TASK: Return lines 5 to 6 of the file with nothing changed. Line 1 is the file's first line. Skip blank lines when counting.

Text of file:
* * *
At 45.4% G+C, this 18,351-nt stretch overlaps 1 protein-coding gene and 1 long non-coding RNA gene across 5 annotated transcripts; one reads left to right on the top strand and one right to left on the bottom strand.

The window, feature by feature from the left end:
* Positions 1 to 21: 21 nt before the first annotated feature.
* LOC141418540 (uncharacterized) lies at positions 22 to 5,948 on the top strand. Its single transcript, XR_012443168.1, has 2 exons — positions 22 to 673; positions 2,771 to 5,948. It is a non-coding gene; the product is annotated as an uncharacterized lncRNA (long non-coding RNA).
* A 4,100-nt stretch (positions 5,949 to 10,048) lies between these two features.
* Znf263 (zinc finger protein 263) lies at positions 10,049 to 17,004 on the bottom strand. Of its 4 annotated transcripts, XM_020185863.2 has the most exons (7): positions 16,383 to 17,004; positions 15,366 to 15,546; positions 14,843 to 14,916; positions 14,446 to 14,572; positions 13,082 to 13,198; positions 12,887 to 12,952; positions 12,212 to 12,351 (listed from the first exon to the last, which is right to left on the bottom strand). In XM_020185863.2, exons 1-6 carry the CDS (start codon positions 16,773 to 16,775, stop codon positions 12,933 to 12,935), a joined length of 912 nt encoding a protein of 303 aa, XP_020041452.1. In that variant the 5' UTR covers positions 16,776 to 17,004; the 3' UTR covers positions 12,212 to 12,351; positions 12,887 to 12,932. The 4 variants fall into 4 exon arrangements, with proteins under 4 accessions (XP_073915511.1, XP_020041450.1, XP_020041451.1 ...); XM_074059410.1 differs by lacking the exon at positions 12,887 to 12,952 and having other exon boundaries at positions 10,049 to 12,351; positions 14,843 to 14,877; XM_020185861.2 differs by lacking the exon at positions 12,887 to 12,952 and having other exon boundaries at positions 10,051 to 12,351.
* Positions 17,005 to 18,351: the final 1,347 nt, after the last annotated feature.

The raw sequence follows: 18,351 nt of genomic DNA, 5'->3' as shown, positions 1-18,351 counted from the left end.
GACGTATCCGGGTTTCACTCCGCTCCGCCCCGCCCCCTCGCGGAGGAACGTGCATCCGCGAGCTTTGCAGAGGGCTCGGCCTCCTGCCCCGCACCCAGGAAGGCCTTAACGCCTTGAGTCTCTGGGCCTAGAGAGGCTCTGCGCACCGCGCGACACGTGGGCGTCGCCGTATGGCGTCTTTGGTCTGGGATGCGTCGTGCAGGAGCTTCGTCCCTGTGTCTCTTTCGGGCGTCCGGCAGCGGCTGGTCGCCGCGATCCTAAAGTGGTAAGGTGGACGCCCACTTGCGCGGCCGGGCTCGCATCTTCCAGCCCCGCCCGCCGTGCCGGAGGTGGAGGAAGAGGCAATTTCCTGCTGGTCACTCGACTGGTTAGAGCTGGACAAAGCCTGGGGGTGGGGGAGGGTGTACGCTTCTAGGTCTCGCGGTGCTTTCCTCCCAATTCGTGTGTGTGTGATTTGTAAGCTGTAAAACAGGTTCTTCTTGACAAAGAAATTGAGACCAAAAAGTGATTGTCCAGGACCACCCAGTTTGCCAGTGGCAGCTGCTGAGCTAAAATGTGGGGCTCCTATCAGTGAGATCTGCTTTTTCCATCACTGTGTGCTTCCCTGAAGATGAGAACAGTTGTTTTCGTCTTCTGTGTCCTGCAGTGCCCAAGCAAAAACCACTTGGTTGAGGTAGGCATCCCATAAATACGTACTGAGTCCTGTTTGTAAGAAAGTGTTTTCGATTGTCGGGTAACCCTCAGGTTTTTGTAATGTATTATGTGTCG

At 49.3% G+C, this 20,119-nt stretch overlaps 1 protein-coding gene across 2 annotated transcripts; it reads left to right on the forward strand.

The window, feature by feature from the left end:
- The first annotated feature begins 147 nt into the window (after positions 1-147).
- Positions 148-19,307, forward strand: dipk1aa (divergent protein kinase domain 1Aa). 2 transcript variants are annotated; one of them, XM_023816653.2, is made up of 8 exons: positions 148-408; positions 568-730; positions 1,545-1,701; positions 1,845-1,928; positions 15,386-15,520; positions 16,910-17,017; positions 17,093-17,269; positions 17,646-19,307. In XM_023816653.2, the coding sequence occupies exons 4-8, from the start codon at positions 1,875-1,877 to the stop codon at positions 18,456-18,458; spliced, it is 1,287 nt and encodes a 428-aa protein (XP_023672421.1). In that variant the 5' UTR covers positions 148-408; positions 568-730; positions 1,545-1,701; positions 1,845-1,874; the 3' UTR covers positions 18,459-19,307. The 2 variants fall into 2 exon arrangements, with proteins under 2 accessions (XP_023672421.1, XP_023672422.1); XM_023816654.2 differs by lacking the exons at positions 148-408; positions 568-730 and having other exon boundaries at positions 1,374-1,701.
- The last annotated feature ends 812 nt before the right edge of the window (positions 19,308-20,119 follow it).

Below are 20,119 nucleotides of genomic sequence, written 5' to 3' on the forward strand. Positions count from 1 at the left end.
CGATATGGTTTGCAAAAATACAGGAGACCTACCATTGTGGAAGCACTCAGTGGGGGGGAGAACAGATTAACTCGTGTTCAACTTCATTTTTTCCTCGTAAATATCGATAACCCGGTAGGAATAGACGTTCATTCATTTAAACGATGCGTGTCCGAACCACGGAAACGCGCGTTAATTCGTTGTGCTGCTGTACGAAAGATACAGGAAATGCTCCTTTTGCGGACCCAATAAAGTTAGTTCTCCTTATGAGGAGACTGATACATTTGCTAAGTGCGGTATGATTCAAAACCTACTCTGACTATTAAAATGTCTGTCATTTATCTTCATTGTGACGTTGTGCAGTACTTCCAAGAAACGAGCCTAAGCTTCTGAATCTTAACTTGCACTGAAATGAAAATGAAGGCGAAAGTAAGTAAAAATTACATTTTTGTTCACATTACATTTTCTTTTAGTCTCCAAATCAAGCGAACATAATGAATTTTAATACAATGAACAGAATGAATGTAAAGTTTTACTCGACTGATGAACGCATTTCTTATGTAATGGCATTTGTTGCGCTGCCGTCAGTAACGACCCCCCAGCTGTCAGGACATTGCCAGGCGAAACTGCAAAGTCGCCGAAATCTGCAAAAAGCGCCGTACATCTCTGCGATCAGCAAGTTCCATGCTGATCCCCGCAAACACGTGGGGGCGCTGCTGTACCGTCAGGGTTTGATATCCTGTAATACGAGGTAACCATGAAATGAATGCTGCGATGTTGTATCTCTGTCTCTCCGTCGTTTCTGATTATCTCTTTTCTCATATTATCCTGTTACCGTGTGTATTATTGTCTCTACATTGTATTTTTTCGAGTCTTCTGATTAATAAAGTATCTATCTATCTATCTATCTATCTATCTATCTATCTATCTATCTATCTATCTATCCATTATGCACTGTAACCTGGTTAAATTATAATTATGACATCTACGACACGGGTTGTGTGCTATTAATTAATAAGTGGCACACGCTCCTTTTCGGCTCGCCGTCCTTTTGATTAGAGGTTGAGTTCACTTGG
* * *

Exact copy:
* A 4,100-nt stretch (positions 5,949 to 10,048) lies between these two features.
* Znf263 (zinc finger protein 263) lies at positions 10,049 to 17,004 on the bottom strand. Of its 4 annotated transcripts, XM_020185863.2 has the most exons (7): positions 16,383 to 17,004; positions 15,366 to 15,546; positions 14,843 to 14,916; positions 14,446 to 14,572; positions 13,082 to 13,198; positions 12,887 to 12,952; positions 12,212 to 12,351 (listed from the first exon to the last, which is right to left on the bottom strand). In XM_020185863.2, exons 1-6 carry the CDS (start codon positions 16,773 to 16,775, stop codon positions 12,933 to 12,935), a joined length of 912 nt encoding a protein of 303 aa, XP_020041452.1. In that variant the 5' UTR covers positions 16,776 to 17,004; the 3' UTR covers positions 12,212 to 12,351; positions 12,887 to 12,932. The 4 variants fall into 4 exon arrangements, with proteins under 4 accessions (XP_073915511.1, XP_020041450.1, XP_020041451.1 ...); XM_074059410.1 differs by lacking the exon at positions 12,887 to 12,952 and having other exon boundaries at positions 10,049 to 12,351; positions 14,843 to 14,877; XM_020185861.2 differs by lacking the exon at positions 12,887 to 12,952 and having other exon boundaries at positions 10,051 to 12,351.